I’m also interested if any of your prices of your healthcare costs are related to your not being a citizen.

    1. No, healthcare cost the same here if you are or aren’t a citizen. NY I believe has the highest income tax in the nation. Most states pay much lower. I lived in NYC for a few years and paid those high taxes. They are higher here. 9% sales tax is really nothing. We pay at least double that here. Thank you so much for reading!

  2. Hi Soreh! Just to straighten out some facts in the US, one thing is federal tax and another is the state tax. The federal tax in the US is quite comparable to most western European countries. There are 7 different tax brackets one may fall into in the US depending on your income, the highest being 37% (Source: https://www.taxpolicycenter.org/briefing-book/how-do-federal-income-tax-rates-work). The US doesn’t have a centralized healthcare/universal healthcare system for many reasons, one of them being its capitalistic nature (other reasons why the US doesn’t have universal healthcare: https://theconversation.com/three-reasons-the-us-doesnt-have-universal-health-coverage-67292).

    Having said that, thank you for pointing out that healthcare in Europe isn’t free, because it isn’t. Just like you said, we pay for it through our taxes. I can’t speak for the Netherlands, but I am a dual Italian citizen living in Spain, and I don’t pay a dime for primary healthcare and hospital/hospitalization-related expenses. Through my job I have an additional private healthcare insurance to have a more personalized healthcare provider as opposed to just dealing with a public healthcare doctor, which gets switched/rotated every so often (I’ve had 3 different doctors in the past 3 years through my public healthcare). I pay about $55/month. It was rather similar when I lived in Austria. I do know my American friends don’t have these same options unless they have permanent residents status in Spain.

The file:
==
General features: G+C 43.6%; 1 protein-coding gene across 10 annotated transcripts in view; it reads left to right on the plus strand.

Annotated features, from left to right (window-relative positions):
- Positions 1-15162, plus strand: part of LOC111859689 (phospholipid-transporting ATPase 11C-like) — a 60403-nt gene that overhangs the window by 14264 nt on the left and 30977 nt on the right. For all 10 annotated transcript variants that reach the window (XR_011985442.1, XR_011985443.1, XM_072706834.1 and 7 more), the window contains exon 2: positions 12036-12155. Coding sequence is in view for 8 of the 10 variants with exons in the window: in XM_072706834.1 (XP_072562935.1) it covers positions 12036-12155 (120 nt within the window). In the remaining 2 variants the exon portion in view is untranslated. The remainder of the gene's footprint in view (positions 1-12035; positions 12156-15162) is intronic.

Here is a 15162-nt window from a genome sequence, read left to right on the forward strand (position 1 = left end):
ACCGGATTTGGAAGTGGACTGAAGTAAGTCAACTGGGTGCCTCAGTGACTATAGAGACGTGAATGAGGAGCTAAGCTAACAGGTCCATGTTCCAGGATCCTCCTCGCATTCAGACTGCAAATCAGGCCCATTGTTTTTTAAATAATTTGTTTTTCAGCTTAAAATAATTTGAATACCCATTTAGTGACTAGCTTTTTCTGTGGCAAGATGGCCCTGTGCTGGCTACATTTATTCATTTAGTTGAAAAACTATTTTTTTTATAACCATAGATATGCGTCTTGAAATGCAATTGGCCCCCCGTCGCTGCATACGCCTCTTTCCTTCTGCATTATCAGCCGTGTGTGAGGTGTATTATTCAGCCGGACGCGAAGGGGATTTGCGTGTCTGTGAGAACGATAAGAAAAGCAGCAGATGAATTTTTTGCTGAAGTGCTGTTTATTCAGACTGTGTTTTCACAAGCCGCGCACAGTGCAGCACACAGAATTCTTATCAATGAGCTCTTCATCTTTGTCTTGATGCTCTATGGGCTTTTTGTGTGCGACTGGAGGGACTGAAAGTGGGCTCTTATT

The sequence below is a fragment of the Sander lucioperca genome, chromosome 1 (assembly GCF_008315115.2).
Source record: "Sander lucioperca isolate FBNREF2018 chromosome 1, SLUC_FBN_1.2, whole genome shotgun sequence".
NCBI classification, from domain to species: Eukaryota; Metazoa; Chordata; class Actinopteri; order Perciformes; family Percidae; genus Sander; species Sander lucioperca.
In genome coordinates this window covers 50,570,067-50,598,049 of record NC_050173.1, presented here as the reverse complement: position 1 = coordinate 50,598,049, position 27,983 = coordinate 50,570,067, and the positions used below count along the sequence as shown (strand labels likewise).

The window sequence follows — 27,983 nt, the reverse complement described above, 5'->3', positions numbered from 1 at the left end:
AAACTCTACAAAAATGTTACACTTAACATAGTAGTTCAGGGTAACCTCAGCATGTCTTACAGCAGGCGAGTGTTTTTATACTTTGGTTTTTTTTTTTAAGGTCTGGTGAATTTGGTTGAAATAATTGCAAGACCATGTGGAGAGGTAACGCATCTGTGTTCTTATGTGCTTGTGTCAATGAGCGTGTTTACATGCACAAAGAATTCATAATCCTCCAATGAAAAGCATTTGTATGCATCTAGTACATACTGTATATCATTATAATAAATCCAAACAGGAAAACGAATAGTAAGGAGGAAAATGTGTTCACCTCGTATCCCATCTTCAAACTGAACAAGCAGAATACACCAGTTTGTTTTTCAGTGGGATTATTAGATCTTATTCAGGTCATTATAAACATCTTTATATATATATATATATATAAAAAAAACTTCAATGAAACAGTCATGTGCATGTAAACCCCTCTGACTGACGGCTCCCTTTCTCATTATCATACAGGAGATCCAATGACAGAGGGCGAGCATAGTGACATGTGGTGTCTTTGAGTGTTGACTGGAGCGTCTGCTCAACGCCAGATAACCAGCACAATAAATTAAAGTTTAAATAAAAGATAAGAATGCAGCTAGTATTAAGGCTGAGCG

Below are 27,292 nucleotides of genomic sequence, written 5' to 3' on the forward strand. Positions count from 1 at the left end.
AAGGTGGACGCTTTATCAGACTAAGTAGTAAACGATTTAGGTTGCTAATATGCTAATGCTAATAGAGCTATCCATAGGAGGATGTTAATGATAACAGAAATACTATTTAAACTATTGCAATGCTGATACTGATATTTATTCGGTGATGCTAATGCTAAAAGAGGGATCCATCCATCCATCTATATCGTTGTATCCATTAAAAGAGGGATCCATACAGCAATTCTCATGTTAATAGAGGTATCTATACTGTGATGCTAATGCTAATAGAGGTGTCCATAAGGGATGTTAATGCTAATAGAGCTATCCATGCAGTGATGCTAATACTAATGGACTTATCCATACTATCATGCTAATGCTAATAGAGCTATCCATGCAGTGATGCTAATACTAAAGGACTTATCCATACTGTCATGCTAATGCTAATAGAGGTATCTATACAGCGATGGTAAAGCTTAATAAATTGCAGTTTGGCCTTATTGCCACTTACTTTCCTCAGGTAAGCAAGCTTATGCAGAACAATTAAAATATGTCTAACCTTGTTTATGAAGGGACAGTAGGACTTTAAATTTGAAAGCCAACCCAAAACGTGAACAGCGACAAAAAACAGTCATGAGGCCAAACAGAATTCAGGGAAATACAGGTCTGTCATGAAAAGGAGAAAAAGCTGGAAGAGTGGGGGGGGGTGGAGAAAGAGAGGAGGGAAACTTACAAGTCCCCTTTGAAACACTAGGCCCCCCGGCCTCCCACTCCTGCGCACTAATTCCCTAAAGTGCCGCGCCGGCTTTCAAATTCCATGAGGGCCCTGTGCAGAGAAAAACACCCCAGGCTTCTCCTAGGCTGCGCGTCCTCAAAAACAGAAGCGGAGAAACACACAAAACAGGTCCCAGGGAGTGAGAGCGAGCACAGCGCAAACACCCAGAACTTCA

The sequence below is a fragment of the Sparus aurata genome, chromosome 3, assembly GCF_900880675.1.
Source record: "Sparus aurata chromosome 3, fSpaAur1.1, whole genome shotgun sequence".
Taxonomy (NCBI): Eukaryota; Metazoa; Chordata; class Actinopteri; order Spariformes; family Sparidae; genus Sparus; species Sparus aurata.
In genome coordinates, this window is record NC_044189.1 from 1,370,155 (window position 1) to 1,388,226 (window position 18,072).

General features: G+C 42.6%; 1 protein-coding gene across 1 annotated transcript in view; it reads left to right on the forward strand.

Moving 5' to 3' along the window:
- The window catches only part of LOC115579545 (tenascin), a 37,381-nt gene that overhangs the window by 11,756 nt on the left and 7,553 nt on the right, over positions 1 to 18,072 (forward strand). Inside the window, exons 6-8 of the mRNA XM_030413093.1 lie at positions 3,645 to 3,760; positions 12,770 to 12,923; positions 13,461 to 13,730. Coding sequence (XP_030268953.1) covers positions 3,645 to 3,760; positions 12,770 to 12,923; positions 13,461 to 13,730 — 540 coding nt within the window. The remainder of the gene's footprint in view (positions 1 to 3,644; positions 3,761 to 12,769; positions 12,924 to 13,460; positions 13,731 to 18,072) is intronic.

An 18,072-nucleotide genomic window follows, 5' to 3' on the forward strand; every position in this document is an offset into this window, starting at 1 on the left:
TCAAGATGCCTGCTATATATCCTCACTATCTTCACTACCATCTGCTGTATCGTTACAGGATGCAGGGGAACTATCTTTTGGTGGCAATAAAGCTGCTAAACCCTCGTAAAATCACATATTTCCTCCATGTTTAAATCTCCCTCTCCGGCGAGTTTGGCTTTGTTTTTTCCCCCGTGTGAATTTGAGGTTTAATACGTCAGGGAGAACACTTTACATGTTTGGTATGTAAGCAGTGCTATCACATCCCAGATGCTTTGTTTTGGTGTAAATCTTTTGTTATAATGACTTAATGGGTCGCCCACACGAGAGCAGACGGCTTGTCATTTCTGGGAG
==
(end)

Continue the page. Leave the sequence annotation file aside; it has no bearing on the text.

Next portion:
3. Check your medical insurance you should be able to get those insole paid by the medical insurance. You pay upfront then declare it.
    I use podozorg for my insoles & they are paid for by my medical insurance. I have AnderZorg.

  4. Yes, well sure, of course the money has to come from somewhere. I mean you can’t hang your coat on sky hooks, someone has to make those hooks to hang up on. But it is the ‘mass’ that makes it cheaper. If 17 million people have mandatory health insurance, divide the cost over 17 million premiums it becomes much cheaper. In the US, when I arrived in 1977 it had ‘only’ 220 million people versus now 330 million, more that 30 million have no insurance and almost 35 million live below the poverty line. In the USA 2 types of taxes, they will add up as wel, the federal and state tax and each state has their sales tax in different levels.